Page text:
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Twenty years ago today...

...the people of Berlin got tired of waiting for Mikhail Gorbachev to show up, and tore down the Berlin Wall. Mitch Berg has an excellent post that covers the day*, and I'm not going to repeat what he has to say here. I'm not even going to tee off on the President for not joining in the celebration; that would be an easy -if cheap- shot**. I will link to this post cited by Instapundit, and this one on the refusal of the New Left to learn from history, even though the Wall has been down for twenty years and so much of the Eastern Bloc's dirty laundry has been exposed to any who had the will to see it.

P asked me not too long ago what I thought, how I felt when the Wall came down. It's hard to remember now, but I seem to recall being really really happy, filled with joy. It was over. The Cold War that had smoldered since 1945 and burst into flame all around the world from Greece to Malaya and Korea, the Philippines, Vietnam, Cambodia, Guatemala, Chile, Nicaragua...it was finally over. The Captive Nations were free again, after half a century under the Soviet yoke. Even the Chinese had turned away from the madness of Mao, paying lip service to his words while steering their country toward the open sea of capitalism. The only places that still claimed to believe in Communism were Fourth World shitholes like North Korea and Cuba. (Okay, college campuses, but that's Roger Kimball's3 and David Horowitz's4 turf.) I felt that we'd beaten the Russians when all the "best and the brightest" claimed it wasn't possible, run their economy off the cliff without even trying that hard, and set millions of people free. Something to celebrate, no?

What came after the Wall came down wasn't always pretty and it wasn't always neat, but there's no question in any sensible person's mind that it was a damn sight better than what we had during the Cold War. I don't agree with everything Fouad Ajami says in his essay, but he makes a good point. Where once we stood at risk from Soviet ICBMs, now we worry about Islamofascist mass murderers using whatever tools come to hand. Where once we had academics and TV talking heads blathering about "moral equivalence" between East and West, now we have generals blithering about the importance of diversity and Homeland Security chiefs gassing about purely theoretical "anti-Muslim" backlashes.

I'm still happy about the Wall coming down. Mainly because I don't have to worry about SS-18's incinerating my friends and family any more. YMMV.

Related.

* Complete with a clip of Ronaldus Magnus throwing down the gauntlet to Gorbachev in his epic speech at the Brandenburg Gate and another of just plain folks going at the Wall with hammers, crowbars, rocks, and construction equipment.
** Imma let Toby Harnden and Der Spiegel do it for me. ;) (Ace)
3. Tenured Radicals
4. One-Party Classroom: How Radical Professors at America's Top Colleges Indoctrinate Students and Undermine Our Democracy

Comments

(Anonymous)
Nov. 10th, 2009 04:27 pm (UTC)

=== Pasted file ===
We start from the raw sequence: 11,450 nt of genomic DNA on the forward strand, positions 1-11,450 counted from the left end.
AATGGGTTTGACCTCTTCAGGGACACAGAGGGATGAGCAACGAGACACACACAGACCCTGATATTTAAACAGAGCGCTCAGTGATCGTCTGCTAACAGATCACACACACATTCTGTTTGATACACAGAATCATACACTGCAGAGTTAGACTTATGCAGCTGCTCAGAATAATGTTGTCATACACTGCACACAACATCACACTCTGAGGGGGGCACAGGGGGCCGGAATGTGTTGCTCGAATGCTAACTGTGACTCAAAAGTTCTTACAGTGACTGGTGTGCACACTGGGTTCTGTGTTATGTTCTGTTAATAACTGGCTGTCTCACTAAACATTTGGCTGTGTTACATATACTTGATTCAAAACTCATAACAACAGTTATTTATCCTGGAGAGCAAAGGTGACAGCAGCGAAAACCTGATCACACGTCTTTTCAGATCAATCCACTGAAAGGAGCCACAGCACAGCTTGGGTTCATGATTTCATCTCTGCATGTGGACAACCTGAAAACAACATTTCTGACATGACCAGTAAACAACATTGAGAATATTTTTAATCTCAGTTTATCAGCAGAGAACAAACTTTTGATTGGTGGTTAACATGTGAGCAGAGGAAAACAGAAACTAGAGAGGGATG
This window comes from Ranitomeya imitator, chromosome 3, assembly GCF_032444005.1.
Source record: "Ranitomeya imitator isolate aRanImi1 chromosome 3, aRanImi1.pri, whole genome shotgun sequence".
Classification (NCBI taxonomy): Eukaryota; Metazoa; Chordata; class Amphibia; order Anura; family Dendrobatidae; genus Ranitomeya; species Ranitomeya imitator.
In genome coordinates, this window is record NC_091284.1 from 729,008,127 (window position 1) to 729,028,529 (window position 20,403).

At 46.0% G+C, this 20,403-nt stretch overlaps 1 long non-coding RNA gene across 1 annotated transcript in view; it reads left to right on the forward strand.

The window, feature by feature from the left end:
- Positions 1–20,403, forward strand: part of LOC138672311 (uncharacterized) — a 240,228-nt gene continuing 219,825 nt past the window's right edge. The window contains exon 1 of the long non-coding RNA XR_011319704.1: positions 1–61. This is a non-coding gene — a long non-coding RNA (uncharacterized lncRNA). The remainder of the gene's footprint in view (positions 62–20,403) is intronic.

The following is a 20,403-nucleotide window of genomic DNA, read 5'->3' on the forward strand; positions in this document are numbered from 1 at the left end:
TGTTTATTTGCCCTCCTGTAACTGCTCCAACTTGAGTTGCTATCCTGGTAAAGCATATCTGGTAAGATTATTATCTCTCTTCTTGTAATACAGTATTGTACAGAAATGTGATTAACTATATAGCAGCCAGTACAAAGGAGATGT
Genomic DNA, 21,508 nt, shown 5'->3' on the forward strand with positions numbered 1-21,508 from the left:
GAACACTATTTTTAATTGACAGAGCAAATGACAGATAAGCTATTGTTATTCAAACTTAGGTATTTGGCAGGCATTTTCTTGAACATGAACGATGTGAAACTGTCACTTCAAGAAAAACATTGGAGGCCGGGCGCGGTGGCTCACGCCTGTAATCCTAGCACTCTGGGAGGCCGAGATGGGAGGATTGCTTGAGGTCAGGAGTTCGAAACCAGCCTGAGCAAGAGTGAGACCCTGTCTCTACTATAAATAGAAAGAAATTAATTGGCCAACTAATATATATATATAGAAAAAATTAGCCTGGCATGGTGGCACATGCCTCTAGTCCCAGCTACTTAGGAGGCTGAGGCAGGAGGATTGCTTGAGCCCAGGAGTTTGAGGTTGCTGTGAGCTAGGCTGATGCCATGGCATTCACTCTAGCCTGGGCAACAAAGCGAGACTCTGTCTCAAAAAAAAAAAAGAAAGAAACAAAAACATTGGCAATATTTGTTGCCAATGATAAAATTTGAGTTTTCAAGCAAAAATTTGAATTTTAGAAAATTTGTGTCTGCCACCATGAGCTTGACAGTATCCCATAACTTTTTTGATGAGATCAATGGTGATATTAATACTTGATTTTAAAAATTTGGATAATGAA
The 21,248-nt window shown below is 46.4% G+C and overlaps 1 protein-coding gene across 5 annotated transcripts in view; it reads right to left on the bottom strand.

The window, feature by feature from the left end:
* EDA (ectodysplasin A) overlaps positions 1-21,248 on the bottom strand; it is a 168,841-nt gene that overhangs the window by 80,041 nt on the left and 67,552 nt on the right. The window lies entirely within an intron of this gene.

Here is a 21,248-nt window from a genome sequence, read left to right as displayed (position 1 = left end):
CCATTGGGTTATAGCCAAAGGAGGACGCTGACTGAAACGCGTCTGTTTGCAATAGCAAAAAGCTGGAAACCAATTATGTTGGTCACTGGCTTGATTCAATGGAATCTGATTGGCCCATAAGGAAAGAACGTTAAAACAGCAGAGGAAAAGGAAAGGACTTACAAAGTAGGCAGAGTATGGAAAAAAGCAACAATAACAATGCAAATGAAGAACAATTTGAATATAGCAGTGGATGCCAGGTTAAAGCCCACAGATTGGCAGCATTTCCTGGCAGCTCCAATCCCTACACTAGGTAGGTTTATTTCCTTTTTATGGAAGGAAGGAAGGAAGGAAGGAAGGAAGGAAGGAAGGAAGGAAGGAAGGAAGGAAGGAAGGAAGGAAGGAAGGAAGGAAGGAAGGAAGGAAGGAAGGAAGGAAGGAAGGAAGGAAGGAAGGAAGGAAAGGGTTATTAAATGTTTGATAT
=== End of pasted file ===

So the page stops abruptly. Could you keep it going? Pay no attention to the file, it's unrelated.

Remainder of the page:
We're different generations really - I was one of the kids back in America that you and my friend Walter (who was handling nukes with the Air Force in Germany back in the waning days of the Vietnam War) were protecting while waiting for the armored columns that never came across the Fulda Gap or the North German Plain.

Nevertheless, when the wall came down I felt the same sense of elation - we had *won* - but it wasn't until later that I came to realize that wasn't necessarily the best possible outcome and that the "peace dividend" was a bit of a mirage. The Soviets were rational; MAD worked with them, and there was a fundamental understanding that, rhetoric aside, they weren't gonna go popping one on us and we weren't gonna go popping one on them, unless the other side went first, which is what made the premises of movies like _Failsafe_ and _Dr. Strangelove_ fill our collective nightmares.

The Soviets were doing their part too, dare I say it, to keep some folks that were gravely in need of oppression... oppressed. Little proxy wars here and there are like zincs on a ship, provide an outlet for activity that is gonna happen regardless.

Without that other force in the world, it falls to us to keep a lid on the undesirables. That's not something we've been particularly effective at over the past 20 years or so. :-/

-RS

wombat_socho
Nov. 10th, 2009 06:29 pm (UTC)
Without that other force in the world, it falls to us to keep a lid on the undesirables. That's not something we've been particularly effective at over the past 20 years or so. :-/

Well, agreed, but then there are a lot of Americans who don't want to play global policeman, even though we have commercial (and arguably security) interests all over the world. On balance? I don't think it's worth keeping Eastern Europe and the Baltic states under the heel of the KGB in order to keep the Central Asian Muslims repressed - not that our problems have been with that lot anyway.

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